New Chums Beach, Coromandel Peninsula, New Zealand
If you decide to visit New Chums Beach, one of the only undeveloped beaches left in this area, you’ll work for your beach time. After more than half an hour of walking through the bush, you’ll need to wade through a lagoon at the northern tip of Whangapoua Beach, then continue along the track that will lead you to New Chums where you’ll finally get a peek at the beach — and a moment of understanding why you put in all that effort. Ringed by giant Pohutukawa trees, this secluded beach is only about half a kilometre long and perfect for surfing, getting a look at some sea life, or just a peaceful walk on the white sand.
Devil’s Bay, Virgin Gorda, British Virgin Islands
Quick, but chock full of adventure, the 15-minute trek to Devil’s Bay begins at the parking lot at the top of The Baths and passes through vegetation and giant boulders before arriving at the bay and its beach. Crawling, climbing ladders and wading through water are all requisite activities along the way, but at the end of this boulder-filled path is arguably one of Virgin Gorda’s most stunning beaches. This geological wonder is a popular tourist spot, so it’s best to go early or late to avoid crowds and take full advantage of what’s often described as some of the best snorkelling you can find.
Kynance Cove Beach, Lizard, Cornwall, England
The short path down to Kynance Cove Beach is steep and you’ll need to check the tides before visiting — after all, the beach gets completely submerged under water during high tide. But if you time it right, you’ll be able to enjoy this sandy cove flanked by stunning red and green rocks and met with turquoise water. Who needs to head to the Caribbean when you have Kynance Cove? Take your time along the path — it features some of the rarest plant and animal life in the U.K. — and don’t miss a chance to check out the rock formations and caves. The area is also well serviced with green toilets and a cafe that’s typically open from about April to November.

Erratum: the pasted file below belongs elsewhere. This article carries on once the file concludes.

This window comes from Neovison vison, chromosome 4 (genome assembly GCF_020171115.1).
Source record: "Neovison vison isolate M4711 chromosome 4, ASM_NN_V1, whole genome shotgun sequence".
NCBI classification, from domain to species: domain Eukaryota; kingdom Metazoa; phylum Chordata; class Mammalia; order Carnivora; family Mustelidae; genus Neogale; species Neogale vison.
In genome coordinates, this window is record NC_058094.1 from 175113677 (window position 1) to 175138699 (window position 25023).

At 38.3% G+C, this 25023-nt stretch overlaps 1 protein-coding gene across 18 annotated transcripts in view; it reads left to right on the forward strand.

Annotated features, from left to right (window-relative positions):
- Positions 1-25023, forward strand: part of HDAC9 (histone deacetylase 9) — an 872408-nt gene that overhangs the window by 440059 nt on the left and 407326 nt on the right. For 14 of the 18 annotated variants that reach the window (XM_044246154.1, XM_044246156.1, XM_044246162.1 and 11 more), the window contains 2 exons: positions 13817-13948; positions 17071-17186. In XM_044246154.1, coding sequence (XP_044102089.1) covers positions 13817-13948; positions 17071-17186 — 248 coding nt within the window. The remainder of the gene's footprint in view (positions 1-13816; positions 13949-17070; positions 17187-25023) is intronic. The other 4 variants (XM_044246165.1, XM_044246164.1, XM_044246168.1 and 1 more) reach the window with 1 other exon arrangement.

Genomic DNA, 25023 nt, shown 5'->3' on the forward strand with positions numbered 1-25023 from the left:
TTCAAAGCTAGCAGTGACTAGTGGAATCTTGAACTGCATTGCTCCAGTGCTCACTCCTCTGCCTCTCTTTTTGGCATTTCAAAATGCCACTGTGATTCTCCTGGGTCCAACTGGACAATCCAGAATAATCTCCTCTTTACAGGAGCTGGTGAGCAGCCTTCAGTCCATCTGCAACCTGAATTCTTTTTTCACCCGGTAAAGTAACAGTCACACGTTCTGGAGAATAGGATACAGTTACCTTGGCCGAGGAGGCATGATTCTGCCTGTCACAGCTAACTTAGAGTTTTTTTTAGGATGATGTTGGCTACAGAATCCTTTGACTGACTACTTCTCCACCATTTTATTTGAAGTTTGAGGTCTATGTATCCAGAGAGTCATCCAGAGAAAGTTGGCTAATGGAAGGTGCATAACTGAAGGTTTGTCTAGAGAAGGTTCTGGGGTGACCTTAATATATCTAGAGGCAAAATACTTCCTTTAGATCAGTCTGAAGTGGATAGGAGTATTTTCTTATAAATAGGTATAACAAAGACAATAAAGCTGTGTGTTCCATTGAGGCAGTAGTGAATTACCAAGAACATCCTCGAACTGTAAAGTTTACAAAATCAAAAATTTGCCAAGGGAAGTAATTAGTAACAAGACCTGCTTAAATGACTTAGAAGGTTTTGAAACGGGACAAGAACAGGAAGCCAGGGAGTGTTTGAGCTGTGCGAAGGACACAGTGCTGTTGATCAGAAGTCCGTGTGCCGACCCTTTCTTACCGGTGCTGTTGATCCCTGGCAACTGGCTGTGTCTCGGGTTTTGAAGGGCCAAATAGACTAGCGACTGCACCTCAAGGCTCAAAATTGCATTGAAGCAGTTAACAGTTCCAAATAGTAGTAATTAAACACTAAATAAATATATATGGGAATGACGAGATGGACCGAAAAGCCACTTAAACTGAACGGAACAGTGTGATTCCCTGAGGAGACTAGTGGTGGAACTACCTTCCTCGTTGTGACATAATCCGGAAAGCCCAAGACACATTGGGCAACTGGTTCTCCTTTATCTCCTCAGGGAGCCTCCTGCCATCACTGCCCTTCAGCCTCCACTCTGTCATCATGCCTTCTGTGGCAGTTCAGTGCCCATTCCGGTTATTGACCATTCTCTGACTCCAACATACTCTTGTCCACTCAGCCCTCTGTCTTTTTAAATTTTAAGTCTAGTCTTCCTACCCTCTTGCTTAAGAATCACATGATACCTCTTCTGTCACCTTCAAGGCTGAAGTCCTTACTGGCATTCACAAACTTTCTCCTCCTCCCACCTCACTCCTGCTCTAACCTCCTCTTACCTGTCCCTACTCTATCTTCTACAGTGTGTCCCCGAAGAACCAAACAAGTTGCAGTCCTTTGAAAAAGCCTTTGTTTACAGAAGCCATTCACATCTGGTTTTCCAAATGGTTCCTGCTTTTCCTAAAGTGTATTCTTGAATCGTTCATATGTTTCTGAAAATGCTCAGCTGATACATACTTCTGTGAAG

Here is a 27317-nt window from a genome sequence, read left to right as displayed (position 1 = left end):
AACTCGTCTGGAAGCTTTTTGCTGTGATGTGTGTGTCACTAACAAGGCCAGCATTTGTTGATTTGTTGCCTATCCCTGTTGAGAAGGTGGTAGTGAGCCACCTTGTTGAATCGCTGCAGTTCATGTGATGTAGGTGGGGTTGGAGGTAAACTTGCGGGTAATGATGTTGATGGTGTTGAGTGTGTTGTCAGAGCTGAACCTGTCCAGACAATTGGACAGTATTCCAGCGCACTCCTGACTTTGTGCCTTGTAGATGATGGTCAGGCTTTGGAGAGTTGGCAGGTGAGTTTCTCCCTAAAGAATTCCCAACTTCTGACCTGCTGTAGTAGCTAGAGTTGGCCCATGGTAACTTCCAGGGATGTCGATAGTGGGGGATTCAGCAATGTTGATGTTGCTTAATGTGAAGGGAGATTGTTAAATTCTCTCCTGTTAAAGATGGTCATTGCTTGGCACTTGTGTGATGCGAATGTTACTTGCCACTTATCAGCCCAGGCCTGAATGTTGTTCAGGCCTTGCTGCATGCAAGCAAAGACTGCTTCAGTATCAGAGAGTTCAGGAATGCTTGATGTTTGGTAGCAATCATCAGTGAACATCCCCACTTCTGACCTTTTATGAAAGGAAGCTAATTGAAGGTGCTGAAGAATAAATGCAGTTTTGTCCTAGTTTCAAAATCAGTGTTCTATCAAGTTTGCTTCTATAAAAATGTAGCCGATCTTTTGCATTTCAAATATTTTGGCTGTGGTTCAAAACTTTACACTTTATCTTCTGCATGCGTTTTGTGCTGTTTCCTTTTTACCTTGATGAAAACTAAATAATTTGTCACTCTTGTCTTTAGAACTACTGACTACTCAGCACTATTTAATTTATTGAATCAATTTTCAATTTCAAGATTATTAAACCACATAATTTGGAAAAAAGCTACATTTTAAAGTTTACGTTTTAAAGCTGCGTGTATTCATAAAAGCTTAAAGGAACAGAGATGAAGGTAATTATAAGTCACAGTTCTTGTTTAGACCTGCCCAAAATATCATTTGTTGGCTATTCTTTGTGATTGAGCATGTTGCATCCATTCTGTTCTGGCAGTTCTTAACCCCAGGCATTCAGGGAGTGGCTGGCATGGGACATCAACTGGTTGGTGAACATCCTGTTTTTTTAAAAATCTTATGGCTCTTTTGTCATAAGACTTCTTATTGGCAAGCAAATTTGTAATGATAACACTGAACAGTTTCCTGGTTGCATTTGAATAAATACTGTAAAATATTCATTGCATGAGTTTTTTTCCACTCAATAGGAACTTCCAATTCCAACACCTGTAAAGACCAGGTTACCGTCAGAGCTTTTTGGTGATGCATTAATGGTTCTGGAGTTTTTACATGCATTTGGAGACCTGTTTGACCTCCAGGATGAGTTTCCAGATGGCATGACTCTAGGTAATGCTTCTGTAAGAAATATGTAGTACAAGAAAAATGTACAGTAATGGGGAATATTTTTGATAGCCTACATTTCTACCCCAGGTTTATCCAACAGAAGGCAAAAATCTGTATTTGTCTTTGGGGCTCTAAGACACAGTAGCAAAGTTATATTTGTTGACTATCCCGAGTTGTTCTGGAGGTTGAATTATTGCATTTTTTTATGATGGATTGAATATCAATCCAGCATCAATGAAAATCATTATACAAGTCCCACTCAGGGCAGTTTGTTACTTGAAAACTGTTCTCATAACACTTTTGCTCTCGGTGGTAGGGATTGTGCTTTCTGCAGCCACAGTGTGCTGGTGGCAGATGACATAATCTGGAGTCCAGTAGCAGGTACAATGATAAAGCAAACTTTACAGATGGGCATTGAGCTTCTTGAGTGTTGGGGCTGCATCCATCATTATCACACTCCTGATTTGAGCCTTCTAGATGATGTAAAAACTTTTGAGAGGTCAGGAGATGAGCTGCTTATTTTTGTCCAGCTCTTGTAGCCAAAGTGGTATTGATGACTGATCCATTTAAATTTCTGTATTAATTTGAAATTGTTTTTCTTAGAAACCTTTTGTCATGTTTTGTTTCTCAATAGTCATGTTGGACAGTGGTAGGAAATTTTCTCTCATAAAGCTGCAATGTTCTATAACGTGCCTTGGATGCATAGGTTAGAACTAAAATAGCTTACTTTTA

Playa Cocalito, Nicoya Peninsula, Costa Rica
If you’re looking to make like a castaway, Playa Cocalito is the place to do it. You won’t see any crowds on this Costa Rican beach — largely because it’s difficult to get here. If you can’t get a boat ride from a local fisherman or guide (who will reportedly sometimes barbecue fish on the beach for you), you’ll walk at least an hour and a half through jungle from Montezuma. A suspension bridge and plenty of local flora and fauna are all part of the journey. If you’d rather take a horseback tour from Montezuma, that’s also an option. Peppered with driftwood and palm trees, Playa Cocalito is deserted and beautiful with smooth sand and calm waters that are great for swimming. Don’t miss the El Chorro waterfall (to the north of the beach) with its lava rock swimming pools.
Rauðisandur Beach (Red Sands Beach), Westfjords, Iceland
While many of Iceland‘s beaches are covered in black sand, Rauðisandur is a stunning stretch of golden-red (where the beach gets its name). As with most locales in Iceland, the journey to get here begins with a long drive (the Westfjords are remote) and continues with a stomach-flipping drive down the twists and turns of a steep, gravel road. After you make your way to the small parking lot near the beach, you’ll need to go on a half-kilometre walk, then wade through a “river” of shallow (but freezing) ocean water to get to the beach. But once you arrive, the beauty and tranquility of Rauðisandur make every step worth your while.
(Main image: grantloy)